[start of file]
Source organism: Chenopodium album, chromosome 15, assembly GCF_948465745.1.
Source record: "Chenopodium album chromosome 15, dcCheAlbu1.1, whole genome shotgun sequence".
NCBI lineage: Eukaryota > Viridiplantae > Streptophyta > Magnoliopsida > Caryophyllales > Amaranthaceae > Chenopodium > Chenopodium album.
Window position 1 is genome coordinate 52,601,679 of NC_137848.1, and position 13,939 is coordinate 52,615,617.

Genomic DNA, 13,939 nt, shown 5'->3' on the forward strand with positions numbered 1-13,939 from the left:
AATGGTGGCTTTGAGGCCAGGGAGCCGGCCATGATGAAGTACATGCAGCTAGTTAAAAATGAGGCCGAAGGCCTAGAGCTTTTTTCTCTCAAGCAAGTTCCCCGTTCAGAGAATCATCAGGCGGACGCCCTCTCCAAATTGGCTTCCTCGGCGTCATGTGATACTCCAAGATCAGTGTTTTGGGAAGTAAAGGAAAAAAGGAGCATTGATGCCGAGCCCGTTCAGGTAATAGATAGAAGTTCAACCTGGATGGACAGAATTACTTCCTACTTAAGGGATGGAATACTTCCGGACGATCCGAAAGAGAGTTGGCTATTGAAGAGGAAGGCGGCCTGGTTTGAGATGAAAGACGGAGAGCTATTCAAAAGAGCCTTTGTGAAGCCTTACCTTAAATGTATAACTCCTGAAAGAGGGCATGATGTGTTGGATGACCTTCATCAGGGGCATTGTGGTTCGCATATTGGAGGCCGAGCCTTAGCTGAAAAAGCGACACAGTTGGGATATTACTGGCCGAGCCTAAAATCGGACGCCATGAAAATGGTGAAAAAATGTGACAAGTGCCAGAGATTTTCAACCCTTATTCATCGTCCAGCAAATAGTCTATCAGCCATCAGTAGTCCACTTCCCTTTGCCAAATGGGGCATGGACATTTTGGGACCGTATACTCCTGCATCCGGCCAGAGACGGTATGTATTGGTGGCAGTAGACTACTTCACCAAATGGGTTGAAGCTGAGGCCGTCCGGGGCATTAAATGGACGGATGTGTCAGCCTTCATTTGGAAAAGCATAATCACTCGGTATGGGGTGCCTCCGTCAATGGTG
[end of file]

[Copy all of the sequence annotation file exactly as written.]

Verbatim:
Source organism: Chenopodium album, chromosome 15, assembly GCF_948465745.1.
Source record: "Chenopodium album chromosome 15, dcCheAlbu1.1, whole genome shotgun sequence".
NCBI lineage: Eukaryota > Viridiplantae > Streptophyta > Magnoliopsida > Caryophyllales > Amaranthaceae > Chenopodium > Chenopodium album.
Window position 1 is genome coordinate 52,601,679 of NC_137848.1, and position 13,939 is coordinate 52,615,617.

Genomic DNA, 13,939 nt, shown 5'->3' on the forward strand with positions numbered 1-13,939 from the left:
AATGGTGGCTTTGAGGCCAGGGAGCCGGCCATGATGAAGTACATGCAGCTAGTTAAAAATGAGGCCGAAGGCCTAGAGCTTTTTTCTCTCAAGCAAGTTCCCCGTTCAGAGAATCATCAGGCGGACGCCCTCTCCAAATTGGCTTCCTCGGCGTCATGTGATACTCCAAGATCAGTGTTTTGGGAAGTAAAGGAAAAAAGGAGCATTGATGCCGAGCCCGTTCAGGTAATAGATAGAAGTTCAACCTGGATGGACAGAATTACTTCCTACTTAAGGGATGGAATACTTCCGGACGATCCGAAAGAGAGTTGGCTATTGAAGAGGAAGGCGGCCTGGTTTGAGATGAAAGACGGAGAGCTATTCAAAAGAGCCTTTGTGAAGCCTTACCTTAAATGTATAACTCCTGAAAGAGGGCATGATGTGTTGGATGACCTTCATCAGGGGCATTGTGGTTCGCATATTGGAGGCCGAGCCTTAGCTGAAAAAGCGACACAGTTGGGATATTACTGGCCGAGCCTAAAATCGGACGCCATGAAAATGGTGAAAAAATGTGACAAGTGCCAGAGATTTTCAACCCTTATTCATCGTCCAGCAAATAGTCTATCAGCCATCAGTAGTCCACTTCCCTTTGCCAAATGGGGCATGGACATTTTGGGACCGTATACTCCTGCATCCGGCCAGAGACGGTATGTATTGGTGGCAGTAGACTACTTCACCAAATGGGTTGAAGCTGAGGCCGTCCGGGGCATTAAATGGACGGATGTGTCAGCCTTCATTTGGAAAAGCATAATCACTCGGTATGGGGTGCCTCCGTCAATGGTG